Well, we're at the end of my journey through the Rocky franchise as we get to the only Rocky movie that I've seen in the theatre, Rocky Balboa.
In the latter half of the 2000s, we got this trend where beloved film characters of the 1980s came back for one last hurrah. Bruce Willis gave us Live Free or Die Hard. Steven Spielberg, George Lucas, and Harrison Ford re-teamed for one last Indiana Jones. Hell, there was even a strong rumour for a while that the Clint Eastwood film Gran Torino was going to be one last go-around with Dirty Harry. But it all started when Sylvester Stallone decided to give us one more Rocky.
As the years went on, and Stallone and the Rocky fans grew continually dissatisfied with how Rocky V closed out the saga, Stallone started getting ideas together for another Rocky film. It's no secret that Stallone drew a lot of inspiration from real-life boxing stories for the Rocky saga, and I heard Stallone say that the genesis of a Rocky VI began with George Foreman coming out of retirement in the 1990s to reclaim the title. Stallone just started thinking, "If Foreman could do it, why not Rocky?"
Stallone was trying really hard to get Rocky Balboa off the ground for the first half of the 2000s, and I was reading updates on the movie gossip websites constantly. I swear, I just about knew the entire movie walking into it, because I'd been reading about it so much online over the course of five years. So, of course, when it hit theatres in the holiday season of 2006, I succumbed to the hype, and went with a buddy to see it.
It opened just as I'd been reading about for the past few years. Rocky lives a quiet life in his old neighbourhood. He's a man in pain, as he lost his beloved Adrian to cancer a few years earlier. He's growing apart from his son, as his son has been pushing him away, finding it difficult living in the shadow of such a famous father. Rocky makes his living as the owner of a little Italian restaurant called Adrian's, where he also works as the host, mingling with the patrons and sharing stories of his glory days. His best friend and brother-in-law Paulie accuses him and berates him for living in the past.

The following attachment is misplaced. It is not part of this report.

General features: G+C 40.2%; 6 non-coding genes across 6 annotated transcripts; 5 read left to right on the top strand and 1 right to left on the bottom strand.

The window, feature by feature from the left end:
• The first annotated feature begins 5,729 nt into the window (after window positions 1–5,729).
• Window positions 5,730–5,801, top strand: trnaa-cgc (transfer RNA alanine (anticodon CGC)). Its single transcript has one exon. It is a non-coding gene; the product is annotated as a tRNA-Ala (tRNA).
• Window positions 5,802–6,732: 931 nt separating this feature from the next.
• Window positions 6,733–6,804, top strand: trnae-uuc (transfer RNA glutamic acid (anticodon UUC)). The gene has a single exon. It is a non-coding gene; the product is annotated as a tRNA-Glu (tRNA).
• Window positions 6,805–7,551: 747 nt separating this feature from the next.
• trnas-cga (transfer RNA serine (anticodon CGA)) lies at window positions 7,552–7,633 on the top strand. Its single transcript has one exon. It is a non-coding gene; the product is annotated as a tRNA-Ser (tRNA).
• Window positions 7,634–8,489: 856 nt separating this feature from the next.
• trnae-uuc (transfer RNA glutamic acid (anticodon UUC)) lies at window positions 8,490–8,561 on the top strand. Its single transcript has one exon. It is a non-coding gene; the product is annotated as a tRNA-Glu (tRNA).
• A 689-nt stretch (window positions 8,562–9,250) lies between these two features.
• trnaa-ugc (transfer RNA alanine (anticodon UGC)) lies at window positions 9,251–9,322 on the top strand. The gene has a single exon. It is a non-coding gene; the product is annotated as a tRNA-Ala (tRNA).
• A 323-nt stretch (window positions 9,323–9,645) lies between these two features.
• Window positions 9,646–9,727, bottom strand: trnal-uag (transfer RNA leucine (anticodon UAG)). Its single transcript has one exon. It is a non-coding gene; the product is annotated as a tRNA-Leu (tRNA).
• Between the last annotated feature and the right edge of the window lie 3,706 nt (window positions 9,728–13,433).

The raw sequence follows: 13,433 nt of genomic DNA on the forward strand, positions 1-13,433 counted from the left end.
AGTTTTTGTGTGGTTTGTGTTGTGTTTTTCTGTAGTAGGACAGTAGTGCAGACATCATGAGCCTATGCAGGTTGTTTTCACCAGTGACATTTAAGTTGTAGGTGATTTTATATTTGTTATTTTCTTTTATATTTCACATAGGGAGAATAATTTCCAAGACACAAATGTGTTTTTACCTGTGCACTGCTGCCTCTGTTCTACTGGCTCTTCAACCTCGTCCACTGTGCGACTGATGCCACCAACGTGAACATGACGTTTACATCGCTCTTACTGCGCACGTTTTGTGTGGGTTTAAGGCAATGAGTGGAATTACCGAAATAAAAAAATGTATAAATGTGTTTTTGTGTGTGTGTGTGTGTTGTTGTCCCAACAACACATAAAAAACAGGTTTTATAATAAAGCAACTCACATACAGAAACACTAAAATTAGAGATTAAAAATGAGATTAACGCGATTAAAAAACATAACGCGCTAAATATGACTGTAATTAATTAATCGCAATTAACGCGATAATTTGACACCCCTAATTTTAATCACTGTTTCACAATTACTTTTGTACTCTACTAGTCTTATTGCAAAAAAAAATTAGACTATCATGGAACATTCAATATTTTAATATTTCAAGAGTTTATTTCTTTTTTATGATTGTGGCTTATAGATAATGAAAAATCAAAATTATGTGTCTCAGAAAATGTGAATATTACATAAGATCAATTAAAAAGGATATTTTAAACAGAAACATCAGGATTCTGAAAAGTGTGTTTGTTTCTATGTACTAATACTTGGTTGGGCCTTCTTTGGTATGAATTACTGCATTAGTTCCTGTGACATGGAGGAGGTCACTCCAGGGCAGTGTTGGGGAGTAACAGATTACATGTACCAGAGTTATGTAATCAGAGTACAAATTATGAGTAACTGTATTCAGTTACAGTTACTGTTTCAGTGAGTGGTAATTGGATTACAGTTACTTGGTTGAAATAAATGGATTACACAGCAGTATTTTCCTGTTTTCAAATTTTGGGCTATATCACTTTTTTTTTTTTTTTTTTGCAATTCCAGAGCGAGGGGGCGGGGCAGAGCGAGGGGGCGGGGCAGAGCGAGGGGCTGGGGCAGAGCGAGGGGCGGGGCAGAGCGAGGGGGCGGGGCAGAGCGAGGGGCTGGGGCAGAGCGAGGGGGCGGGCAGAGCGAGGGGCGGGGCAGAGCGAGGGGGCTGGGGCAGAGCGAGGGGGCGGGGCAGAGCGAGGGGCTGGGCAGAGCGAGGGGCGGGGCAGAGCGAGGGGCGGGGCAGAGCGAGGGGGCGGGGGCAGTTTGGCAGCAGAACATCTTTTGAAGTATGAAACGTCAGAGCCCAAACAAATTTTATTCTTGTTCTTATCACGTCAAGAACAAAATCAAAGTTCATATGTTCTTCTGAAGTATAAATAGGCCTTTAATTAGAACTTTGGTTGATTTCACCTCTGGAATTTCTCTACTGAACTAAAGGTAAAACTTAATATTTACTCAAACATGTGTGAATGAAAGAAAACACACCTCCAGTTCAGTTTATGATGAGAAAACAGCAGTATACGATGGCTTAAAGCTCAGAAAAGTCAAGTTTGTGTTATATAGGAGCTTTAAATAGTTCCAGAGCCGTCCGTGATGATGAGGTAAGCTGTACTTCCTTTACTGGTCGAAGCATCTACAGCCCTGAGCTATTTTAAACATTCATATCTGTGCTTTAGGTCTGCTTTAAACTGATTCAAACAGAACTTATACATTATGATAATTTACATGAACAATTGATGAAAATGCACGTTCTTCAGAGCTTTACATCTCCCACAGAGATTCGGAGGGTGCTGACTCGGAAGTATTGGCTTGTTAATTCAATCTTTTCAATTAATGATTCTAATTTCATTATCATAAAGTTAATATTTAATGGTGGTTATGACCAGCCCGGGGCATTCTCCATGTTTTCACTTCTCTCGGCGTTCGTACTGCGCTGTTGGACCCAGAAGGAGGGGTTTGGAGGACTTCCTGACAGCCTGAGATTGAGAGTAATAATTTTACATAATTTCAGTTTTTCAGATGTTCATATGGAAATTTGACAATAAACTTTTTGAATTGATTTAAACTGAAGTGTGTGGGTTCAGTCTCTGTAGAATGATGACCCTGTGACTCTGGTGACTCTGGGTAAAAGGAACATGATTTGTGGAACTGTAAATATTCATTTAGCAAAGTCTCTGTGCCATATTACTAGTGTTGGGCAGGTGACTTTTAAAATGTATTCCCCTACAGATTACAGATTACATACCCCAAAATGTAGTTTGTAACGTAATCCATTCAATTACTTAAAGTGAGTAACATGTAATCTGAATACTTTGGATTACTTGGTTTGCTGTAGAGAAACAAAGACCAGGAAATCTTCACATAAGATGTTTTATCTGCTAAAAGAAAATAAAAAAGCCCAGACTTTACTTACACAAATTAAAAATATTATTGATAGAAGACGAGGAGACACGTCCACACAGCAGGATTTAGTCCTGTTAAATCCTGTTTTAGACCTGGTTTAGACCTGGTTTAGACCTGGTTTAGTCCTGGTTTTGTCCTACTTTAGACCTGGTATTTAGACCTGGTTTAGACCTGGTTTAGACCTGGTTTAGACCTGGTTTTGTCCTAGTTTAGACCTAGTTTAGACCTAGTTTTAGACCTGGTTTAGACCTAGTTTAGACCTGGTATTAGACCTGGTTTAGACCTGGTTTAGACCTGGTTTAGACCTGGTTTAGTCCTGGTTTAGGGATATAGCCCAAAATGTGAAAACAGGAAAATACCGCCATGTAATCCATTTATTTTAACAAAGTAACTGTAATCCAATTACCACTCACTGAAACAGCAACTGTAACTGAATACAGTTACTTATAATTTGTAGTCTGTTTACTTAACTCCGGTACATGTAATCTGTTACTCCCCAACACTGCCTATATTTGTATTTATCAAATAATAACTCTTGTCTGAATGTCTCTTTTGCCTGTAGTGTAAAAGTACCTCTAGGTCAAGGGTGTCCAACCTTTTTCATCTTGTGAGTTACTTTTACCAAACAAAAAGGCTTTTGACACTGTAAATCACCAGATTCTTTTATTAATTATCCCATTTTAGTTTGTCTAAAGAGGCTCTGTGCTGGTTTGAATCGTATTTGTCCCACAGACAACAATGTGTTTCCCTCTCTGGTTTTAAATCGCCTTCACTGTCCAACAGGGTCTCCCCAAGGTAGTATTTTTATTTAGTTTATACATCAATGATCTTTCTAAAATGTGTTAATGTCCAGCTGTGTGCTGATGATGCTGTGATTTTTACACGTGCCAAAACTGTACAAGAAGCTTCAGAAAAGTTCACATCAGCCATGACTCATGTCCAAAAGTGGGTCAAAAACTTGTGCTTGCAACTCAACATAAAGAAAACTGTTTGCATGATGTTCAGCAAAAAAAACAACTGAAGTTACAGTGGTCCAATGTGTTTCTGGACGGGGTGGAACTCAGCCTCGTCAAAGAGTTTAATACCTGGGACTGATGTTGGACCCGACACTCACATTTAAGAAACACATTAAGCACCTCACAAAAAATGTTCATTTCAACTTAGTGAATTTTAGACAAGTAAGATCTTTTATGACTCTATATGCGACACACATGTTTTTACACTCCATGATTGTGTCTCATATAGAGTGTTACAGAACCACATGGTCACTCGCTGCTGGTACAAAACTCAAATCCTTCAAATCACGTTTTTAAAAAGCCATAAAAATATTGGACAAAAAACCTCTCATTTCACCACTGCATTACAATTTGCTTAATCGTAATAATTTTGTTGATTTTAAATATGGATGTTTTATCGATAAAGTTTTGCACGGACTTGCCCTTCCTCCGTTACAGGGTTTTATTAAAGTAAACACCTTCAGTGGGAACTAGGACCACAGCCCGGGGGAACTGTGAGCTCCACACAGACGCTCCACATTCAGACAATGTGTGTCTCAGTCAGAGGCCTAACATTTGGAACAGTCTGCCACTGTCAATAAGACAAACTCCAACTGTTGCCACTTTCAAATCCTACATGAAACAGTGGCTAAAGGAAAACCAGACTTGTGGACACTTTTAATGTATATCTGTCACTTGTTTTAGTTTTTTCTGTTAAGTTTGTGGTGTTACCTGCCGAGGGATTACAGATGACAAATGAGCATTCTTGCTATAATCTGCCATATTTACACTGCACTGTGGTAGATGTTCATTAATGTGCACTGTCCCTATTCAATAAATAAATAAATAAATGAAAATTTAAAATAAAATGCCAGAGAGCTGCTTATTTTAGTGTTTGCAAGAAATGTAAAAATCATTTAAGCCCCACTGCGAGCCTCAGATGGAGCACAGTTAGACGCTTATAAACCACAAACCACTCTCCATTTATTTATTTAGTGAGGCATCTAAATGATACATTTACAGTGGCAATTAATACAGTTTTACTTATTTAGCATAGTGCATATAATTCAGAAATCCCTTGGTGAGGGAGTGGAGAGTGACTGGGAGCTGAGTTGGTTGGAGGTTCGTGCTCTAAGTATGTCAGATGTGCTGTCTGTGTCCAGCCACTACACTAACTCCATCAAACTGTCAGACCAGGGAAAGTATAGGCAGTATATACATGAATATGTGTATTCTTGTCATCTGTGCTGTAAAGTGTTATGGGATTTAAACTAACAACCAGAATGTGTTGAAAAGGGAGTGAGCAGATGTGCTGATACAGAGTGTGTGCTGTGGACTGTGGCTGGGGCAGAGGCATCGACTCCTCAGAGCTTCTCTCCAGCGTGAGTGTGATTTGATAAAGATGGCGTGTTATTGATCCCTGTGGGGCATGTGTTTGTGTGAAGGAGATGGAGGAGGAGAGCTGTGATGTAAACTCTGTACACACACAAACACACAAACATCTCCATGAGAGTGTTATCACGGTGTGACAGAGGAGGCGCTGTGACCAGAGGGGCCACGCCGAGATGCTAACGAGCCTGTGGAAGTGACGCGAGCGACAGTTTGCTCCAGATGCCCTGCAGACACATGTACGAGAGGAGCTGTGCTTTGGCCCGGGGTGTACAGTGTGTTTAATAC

Meanwhile, over the world of pro boxing, things are not going well. The current champ, Mason "The Line" Dixon, is so dominant, that it's been ages since a true challenger has come along. Dixon is starting to be considered a joke, and he's starting to think it himself.
But things soon happen to bring the past and the present together, courtesy of ESPN. ESPN runs a special where, thanks to statistical analysis and computer animation, they have a match between Dixon and Rocky in his prime. The stats show that Rocky-in-his-prime would easily defeat Dixon. And this gets people talking. And it sparks something inside Rocky. So, Rocky decides to go out, regain his boxing license, and maybe step back into the ring.
I love the scene where Rocky meets with boxing commission to regain his license. When I saw it in the theatre, and read the reviews, I saw I wasn't the only one who felt that it was Stallone's way of directly addressing his critics as to why there should be another Rocky film. Hell, it could be a good summation of Stallone's career at that point. Even though Rocky's been given a clean bill of health, the commission refuses to grant him a license, simply on the grounds that they think he's too old and would get himself killed. Rocky gives 'em the ol' "A man's gotta do what a man's gotta do" speech, and the commission comes around. It is a good scene.